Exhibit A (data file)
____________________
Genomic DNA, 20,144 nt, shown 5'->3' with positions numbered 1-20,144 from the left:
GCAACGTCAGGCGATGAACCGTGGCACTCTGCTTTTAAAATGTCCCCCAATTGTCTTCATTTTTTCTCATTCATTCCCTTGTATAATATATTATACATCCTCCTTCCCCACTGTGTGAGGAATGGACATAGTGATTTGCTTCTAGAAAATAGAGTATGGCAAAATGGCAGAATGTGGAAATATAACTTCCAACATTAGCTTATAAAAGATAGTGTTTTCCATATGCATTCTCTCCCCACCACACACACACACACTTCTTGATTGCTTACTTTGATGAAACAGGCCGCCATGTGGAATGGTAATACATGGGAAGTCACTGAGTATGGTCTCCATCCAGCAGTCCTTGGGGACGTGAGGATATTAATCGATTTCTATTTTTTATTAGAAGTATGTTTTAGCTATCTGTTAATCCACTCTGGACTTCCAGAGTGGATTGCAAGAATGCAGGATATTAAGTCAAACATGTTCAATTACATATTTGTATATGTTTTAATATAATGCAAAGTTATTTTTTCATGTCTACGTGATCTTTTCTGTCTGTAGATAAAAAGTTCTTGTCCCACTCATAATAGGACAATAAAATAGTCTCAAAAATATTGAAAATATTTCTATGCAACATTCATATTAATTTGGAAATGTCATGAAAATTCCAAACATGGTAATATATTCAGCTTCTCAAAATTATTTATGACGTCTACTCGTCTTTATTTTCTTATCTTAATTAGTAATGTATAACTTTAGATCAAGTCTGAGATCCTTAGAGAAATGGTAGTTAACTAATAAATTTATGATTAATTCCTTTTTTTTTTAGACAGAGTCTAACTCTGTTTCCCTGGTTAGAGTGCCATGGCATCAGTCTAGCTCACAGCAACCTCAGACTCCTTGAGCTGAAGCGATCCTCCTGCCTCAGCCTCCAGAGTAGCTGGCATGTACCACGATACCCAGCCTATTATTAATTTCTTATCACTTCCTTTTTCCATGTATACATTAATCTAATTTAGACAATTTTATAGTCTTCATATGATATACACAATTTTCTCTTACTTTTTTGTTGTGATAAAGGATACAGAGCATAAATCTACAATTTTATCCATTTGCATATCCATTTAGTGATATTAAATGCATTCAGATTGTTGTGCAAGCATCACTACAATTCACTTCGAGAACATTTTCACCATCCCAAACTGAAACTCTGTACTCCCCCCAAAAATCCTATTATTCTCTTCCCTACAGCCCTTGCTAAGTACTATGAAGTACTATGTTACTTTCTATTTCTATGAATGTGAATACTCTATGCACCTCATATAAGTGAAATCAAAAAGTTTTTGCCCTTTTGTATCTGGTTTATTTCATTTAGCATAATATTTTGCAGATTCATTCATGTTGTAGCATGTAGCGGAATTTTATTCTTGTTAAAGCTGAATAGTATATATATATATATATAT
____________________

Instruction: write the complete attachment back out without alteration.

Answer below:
Genomic DNA, 20,144 nt, shown 5'->3' with positions numbered 1-20,144 from the left:
GCAACGTCAGGCGATGAACCGTGGCACTCTGCTTTTAAAATGTCCCCCAATTGTCTTCATTTTTTCTCATTCATTCCCTTGTATAATATATTATACATCCTCCTTCCCCACTGTGTGAGGAATGGACATAGTGATTTGCTTCTAGAAAATAGAGTATGGCAAAATGGCAGAATGTGGAAATATAACTTCCAACATTAGCTTATAAAAGATAGTGTTTTCCATATGCATTCTCTCCCCACCACACACACACACACTTCTTGATTGCTTACTTTGATGAAACAGGCCGCCATGTGGAATGGTAATACATGGGAAGTCACTGAGTATGGTCTCCATCCAGCAGTCCTTGGGGACGTGAGGATATTAATCGATTTCTATTTTTTATTAGAAGTATGTTTTAGCTATCTGTTAATCCACTCTGGACTTCCAGAGTGGATTGCAAGAATGCAGGATATTAAGTCAAACATGTTCAATTACATATTTGTATATGTTTTAATATAATGCAAAGTTATTTTTTCATGTCTACGTGATCTTTTCTGTCTGTAGATAAAAAGTTCTTGTCCCACTCATAATAGGACAATAAAATAGTCTCAAAAATATTGAAAATATTTCTATGCAACATTCATATTAATTTGGAAATGTCATGAAAATTCCAAACATGGTAATATATTCAGCTTCTCAAAATTATTTATGACGTCTACTCGTCTTTATTTTCTTATCTTAATTAGTAATGTATAACTTTAGATCAAGTCTGAGATCCTTAGAGAAATGGTAGTTAACTAATAAATTTATGATTAATTCCTTTTTTTTTTAGACAGAGTCTAACTCTGTTTCCCTGGTTAGAGTGCCATGGCATCAGTCTAGCTCACAGCAACCTCAGACTCCTTGAGCTGAAGCGATCCTCCTGCCTCAGCCTCCAGAGTAGCTGGCATGTACCACGATACCCAGCCTATTATTAATTTCTTATCACTTCCTTTTTCCATGTATACATTAATCTAATTTAGACAATTTTATAGTCTTCATATGATATACACAATTTTCTCTTACTTTTTTGTTGTGATAAAGGATACAGAGCATAAATCTACAATTTTATCCATTTGCATATCCATTTAGTGATATTAAATGCATTCAGATTGTTGTGCAAGCATCACTACAATTCACTTCGAGAACATTTTCACCATCCCAAACTGAAACTCTGTACTCCCCCCAAAAATCCTATTATTCTCTTCCCTACAGCCCTTGCTAAGTACTATGAAGTACTATGTTACTTTCTATTTCTATGAATGTGAATACTCTATGCACCTCATATAAGTGAAATCAAAAAGTTTTTGCCCTTTTGTATCTGGTTTATTTCATTTAGCATAATATTTTGCAGATTCATTCATGTTGTAGCATGTAGCGGAATTTTATTCTTGTTAAAGCTGAATAGTATATATATATATATATAT